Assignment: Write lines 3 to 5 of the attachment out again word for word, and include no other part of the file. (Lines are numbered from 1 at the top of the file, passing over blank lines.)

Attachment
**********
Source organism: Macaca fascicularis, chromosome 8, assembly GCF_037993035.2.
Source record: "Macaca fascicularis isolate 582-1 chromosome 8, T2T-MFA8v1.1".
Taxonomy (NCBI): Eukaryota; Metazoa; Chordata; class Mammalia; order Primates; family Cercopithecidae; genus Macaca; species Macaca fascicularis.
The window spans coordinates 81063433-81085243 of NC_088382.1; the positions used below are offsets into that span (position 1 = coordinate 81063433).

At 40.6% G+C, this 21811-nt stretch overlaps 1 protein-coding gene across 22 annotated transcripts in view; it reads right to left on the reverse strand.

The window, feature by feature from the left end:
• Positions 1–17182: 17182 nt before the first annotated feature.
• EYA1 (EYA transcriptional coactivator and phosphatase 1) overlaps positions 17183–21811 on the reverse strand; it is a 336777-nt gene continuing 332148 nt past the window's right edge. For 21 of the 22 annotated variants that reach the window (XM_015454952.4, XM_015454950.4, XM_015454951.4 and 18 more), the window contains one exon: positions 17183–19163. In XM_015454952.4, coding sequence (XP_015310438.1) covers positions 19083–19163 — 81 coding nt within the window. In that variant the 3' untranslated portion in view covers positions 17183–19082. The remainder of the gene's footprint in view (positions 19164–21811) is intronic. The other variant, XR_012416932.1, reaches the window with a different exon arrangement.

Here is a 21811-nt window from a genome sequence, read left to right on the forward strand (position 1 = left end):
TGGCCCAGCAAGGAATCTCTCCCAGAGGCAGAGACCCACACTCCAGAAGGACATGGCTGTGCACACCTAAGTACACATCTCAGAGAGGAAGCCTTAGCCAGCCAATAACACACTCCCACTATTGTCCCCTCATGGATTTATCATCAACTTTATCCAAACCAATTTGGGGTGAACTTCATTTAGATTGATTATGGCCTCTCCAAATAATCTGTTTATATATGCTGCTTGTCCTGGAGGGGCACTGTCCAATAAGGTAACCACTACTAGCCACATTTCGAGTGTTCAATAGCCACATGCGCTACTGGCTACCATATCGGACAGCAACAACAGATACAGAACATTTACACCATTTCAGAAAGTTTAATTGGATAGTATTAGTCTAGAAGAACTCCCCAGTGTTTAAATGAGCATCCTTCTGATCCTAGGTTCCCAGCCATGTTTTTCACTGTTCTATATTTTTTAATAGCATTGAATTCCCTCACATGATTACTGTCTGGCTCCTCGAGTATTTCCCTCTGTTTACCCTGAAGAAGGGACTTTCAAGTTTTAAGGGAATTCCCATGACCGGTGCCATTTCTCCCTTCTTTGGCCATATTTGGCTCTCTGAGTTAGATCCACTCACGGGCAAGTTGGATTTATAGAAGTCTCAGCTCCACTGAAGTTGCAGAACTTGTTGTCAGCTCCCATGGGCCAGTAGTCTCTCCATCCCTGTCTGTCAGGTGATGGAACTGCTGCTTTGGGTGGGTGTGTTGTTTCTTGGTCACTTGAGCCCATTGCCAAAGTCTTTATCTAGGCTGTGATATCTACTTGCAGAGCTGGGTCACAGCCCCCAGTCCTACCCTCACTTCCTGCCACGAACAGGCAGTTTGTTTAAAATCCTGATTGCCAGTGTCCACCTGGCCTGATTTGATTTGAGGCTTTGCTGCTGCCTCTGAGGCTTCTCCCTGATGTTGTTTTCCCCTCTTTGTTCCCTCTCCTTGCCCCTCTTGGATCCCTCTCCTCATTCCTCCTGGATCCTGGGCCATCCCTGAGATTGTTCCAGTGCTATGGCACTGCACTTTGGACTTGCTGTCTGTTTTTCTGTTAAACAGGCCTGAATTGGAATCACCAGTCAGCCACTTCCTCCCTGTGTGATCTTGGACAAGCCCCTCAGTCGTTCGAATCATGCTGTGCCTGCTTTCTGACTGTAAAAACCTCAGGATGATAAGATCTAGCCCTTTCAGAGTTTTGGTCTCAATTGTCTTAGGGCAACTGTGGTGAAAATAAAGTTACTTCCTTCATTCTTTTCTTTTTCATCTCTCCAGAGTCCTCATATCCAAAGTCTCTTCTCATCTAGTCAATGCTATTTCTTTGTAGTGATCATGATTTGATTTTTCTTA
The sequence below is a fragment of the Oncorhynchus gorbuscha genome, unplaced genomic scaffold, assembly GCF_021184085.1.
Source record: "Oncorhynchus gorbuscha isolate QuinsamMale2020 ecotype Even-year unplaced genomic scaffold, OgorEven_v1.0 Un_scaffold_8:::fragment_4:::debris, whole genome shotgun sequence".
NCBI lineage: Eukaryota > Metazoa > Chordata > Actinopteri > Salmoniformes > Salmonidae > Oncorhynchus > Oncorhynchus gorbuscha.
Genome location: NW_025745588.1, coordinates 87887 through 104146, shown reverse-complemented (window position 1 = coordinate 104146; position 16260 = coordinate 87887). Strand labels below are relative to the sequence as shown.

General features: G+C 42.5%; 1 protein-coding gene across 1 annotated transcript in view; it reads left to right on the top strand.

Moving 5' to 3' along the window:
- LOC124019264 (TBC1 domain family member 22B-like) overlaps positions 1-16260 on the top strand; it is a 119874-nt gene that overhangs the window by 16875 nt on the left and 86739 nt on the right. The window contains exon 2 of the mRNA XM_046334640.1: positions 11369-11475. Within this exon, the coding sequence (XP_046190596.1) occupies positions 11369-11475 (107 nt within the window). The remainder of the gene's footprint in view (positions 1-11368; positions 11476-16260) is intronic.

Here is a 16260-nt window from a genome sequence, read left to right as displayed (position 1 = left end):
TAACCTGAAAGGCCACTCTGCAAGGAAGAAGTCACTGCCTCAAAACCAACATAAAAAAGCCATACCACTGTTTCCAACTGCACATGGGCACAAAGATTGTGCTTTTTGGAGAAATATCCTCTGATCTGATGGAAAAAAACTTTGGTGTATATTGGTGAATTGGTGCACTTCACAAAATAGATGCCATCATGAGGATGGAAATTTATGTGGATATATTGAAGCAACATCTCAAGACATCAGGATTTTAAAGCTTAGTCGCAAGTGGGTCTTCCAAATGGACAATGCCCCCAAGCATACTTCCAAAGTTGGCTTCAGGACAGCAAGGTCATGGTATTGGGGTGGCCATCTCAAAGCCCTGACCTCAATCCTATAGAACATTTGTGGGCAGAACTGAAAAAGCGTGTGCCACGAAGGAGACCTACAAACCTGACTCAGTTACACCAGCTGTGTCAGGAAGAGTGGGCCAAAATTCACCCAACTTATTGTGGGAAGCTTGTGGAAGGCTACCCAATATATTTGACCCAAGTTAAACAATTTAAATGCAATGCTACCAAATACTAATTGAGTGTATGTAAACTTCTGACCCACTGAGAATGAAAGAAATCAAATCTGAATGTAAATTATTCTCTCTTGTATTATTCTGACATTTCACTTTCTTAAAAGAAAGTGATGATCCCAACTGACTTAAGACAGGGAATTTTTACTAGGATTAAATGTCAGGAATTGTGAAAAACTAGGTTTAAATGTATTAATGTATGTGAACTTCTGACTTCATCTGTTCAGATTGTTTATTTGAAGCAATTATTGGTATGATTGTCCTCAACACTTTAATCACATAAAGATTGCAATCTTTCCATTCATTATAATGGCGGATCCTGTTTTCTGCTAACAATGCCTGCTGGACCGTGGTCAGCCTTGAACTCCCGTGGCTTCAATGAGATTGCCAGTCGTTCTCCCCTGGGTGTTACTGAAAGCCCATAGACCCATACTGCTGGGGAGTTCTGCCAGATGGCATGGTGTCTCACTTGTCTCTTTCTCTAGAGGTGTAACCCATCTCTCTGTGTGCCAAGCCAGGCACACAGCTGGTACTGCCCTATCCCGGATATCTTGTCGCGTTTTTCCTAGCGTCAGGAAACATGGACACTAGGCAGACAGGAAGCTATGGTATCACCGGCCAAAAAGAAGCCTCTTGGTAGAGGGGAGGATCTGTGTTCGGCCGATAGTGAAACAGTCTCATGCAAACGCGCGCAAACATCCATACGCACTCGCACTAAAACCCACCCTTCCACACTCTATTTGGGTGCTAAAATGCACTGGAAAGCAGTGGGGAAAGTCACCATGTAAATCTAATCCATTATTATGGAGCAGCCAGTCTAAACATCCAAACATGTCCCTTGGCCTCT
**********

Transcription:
Taxonomy (NCBI): Eukaryota; Metazoa; Chordata; class Mammalia; order Primates; family Cercopithecidae; genus Macaca; species Macaca fascicularis.
The window spans coordinates 81063433-81085243 of NC_088382.1; the positions used below are offsets into that span (position 1 = coordinate 81063433).

At 40.6% G+C, this 21811-nt stretch overlaps 1 protein-coding gene across 22 annotated transcripts in view; it reads right to left on the reverse strand.